Femme

Femme qui parle comme homme et geline qui chante comme coq ne sont bonnes à tenir =

A whistling woman and a crowing hen Are good for neither cocks nor men.

[“C'est chose qui moult me deplaist, Quand poule parle et coq se taist.” Roman de la Rose.

“La poule ne doit pas chanter devant le coq.” MOLIÈRE, Les Femmes Savantes, v. 3.]

Prends le premier conseil d'une femme et non le second = A woman's instinct is better than her reason.

[Montaigne coined the phrase l'esprit primesautier to describe this feminine peculiarity of either seeing a thing at once or not at all.]

Femme sotte se connaît à la cotte = A foolish woman is known by her finery.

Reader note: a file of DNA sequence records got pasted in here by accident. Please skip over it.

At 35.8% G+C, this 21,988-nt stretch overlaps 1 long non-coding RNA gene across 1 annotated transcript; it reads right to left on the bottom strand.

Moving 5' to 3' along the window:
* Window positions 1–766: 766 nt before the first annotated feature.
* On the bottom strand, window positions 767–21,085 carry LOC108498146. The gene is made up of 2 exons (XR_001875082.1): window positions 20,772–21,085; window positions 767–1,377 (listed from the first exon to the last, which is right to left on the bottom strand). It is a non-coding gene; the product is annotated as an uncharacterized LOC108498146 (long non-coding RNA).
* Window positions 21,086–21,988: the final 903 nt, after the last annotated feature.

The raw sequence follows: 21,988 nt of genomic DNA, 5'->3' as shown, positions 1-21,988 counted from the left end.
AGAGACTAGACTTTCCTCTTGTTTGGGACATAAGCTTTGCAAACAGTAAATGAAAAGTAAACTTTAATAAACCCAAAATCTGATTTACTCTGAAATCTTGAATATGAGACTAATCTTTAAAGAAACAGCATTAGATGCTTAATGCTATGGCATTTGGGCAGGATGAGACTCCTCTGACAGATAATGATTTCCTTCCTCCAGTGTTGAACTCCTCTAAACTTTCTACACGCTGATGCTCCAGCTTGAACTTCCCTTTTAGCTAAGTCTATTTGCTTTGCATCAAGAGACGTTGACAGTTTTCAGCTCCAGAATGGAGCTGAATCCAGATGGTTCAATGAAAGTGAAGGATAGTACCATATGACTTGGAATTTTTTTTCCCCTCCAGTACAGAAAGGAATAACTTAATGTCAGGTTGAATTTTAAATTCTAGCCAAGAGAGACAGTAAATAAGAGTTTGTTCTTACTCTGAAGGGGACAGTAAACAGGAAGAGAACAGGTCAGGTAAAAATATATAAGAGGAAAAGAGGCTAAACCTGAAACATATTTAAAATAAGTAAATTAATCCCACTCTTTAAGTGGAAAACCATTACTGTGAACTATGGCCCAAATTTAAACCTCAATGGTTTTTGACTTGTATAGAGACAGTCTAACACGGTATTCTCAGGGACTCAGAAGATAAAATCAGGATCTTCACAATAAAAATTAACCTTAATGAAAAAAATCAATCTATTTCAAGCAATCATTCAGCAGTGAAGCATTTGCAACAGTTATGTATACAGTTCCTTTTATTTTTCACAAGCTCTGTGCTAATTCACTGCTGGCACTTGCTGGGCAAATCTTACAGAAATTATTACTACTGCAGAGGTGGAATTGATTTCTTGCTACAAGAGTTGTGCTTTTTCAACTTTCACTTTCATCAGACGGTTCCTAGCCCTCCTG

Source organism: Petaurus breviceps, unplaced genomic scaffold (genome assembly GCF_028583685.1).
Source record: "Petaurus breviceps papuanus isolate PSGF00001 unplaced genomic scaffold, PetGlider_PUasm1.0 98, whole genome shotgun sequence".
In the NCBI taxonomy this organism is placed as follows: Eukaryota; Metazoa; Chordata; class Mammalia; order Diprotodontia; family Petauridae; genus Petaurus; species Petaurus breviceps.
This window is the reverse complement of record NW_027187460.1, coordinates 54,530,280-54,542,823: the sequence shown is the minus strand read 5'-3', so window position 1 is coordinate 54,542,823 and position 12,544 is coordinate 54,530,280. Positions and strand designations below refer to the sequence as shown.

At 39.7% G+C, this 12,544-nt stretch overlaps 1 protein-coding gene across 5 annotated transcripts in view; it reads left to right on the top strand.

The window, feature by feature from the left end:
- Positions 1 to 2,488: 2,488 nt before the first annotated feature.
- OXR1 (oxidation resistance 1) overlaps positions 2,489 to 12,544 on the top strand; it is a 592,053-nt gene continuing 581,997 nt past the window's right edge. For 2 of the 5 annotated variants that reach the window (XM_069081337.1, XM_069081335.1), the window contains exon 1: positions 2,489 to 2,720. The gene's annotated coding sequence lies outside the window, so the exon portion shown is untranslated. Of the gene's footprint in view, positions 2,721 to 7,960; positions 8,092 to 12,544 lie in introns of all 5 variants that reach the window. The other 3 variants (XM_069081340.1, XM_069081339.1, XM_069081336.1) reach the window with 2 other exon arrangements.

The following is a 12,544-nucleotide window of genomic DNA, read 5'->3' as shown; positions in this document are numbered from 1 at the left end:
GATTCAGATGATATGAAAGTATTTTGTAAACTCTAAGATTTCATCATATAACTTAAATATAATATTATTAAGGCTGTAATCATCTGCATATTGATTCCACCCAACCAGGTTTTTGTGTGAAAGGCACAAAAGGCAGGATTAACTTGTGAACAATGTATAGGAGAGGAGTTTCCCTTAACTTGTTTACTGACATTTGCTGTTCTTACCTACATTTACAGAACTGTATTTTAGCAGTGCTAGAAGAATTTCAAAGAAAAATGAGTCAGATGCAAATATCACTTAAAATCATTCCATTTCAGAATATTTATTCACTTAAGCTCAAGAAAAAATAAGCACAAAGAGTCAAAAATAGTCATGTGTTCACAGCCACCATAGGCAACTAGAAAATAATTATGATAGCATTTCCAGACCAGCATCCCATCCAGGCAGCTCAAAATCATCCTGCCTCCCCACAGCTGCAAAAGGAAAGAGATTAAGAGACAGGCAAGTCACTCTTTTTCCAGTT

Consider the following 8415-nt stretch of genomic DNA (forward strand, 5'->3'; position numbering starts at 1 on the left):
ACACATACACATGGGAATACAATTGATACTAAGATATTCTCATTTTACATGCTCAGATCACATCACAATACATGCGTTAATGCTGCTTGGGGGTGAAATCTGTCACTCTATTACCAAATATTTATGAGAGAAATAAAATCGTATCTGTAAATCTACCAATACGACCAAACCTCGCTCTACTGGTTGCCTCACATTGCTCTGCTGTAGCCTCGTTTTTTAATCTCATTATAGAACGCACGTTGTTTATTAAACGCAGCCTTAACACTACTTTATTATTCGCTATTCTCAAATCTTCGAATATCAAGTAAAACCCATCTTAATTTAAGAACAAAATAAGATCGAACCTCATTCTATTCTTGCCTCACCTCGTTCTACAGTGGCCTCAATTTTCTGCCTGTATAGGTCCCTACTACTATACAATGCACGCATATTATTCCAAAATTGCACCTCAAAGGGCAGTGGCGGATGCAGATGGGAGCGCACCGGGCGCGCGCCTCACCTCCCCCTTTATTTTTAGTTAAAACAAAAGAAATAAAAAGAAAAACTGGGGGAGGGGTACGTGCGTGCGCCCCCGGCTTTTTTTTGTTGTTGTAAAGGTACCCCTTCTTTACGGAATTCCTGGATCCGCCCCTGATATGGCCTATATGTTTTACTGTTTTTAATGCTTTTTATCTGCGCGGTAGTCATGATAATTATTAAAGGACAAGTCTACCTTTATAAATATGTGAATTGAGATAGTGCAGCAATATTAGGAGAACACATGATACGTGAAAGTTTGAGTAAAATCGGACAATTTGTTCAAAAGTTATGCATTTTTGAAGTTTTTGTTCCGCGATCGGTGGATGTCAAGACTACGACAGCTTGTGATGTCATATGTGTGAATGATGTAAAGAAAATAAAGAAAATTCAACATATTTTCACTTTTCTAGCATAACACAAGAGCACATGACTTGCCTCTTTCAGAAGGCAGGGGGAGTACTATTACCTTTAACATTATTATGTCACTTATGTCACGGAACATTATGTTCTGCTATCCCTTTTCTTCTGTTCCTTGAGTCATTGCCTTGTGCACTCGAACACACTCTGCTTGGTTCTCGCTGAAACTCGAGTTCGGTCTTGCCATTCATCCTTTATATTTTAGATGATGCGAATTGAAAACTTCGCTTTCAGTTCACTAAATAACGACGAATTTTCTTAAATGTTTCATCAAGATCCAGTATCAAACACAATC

Ce que femme veut Dieu le veut = Woman must have her way.

Souvent femme varie, Bien fol est qui s'y fie = Between a woman's yes and no, There's no room for a pin to go. A woman's mind And winter wind Change oft.

[These words are said to have been written by François I. on two little leaded panes in his room at the castle of Chambord, about ten miles from Blois. Brantôme says that while talking with his sister, Marguerite d'Angoulême, he engraved the saying with a diamond ring. Report has it that Louis XIV. broke the glass with his stick at the request of Mademoiselle de la Vallière. However that may be, the visitor to Chambord will see that the words have been rewritten on the window.]

Ciel pommelé et femme fardée ne sont pas de longue durée = A mackerel sky, not long wet and not long dry.